Obama edges out Romney in survey
Washington - Republican presidential frontrunner Mitt Romney has improved his standing among fellow Republicans, including the most conservative segment of the party, a new opinion poll has found.
But the NBC News/Wall Street Journal survey, released late on Sunday, showed he would still lose to President Barack Obama, if the elections were held today.
The former Massachusetts governor can count on the support of 38% of likely Republican primary voters, up 10 percentage points since January, the poll showed.
His closest rival, former Pennsylvania senator Rick Santorum, had 32% support with former House Speaker Newt Gingrich and Texas Representative Ron Paul tied for third at 13%, according to the poll.
Support for Gingrich has plunged by 24 percentage points since January.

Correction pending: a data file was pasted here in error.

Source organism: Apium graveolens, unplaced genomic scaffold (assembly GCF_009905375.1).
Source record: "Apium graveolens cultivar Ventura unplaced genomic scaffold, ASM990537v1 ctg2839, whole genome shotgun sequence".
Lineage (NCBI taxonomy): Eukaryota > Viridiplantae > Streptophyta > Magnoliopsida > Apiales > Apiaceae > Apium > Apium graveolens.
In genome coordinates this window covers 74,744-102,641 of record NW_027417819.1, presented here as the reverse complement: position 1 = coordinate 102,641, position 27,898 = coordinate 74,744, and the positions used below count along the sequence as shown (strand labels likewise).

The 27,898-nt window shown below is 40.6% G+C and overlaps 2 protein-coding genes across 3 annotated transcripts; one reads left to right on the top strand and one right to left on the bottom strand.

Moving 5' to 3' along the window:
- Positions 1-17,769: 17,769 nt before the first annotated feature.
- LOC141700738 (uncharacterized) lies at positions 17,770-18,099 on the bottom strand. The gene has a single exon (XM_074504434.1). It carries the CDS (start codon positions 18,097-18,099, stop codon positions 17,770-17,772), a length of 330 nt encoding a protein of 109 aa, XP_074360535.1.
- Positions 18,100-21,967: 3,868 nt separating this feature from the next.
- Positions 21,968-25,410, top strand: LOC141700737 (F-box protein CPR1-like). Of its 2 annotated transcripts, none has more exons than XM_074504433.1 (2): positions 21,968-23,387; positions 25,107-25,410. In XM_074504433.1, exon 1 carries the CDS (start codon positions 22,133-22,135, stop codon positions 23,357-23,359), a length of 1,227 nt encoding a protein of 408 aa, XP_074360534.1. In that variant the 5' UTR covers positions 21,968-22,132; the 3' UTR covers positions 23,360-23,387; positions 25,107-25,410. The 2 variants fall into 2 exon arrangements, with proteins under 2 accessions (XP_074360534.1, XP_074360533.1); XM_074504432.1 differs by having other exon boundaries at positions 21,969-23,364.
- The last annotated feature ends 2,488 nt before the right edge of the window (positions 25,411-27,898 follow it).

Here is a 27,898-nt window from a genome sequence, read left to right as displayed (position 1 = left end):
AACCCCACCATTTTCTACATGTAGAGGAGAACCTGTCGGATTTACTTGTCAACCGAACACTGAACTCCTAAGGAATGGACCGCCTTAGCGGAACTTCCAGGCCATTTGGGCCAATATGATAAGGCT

Romney also appeared to be gaining support among the segments of his party that so far have been reluctant to endorse him.
His backing among Tea Party supporters jumped to 35% from 21% in January, the polls showed.
His support among Republicans who call themselves "very conservative" nearly doubled to reach 32%.
But the poll also found that nearly 40% of Americans viewed Romney negatively, compared to only 28% who viewed him positively, a gap of 12 percentage points, according to the survey.
By comparison, former senator Bob Dole's negative perception gap in March of 1996 was only four percentage points, The Wall Street Journal reminded.
Dole won the Republican presidential nomination in 1996, but was squarely beaten by Bill Clinton in November of that year.
If the vote were held today, Romney would lose to Obama 44% to 50%, the poll found.
Obama would beat Gingrich 54% to 37% and Santorum 53% to 39%.
An Obama-Paul race would be a little closer, with Obama winning 50% to 42%.
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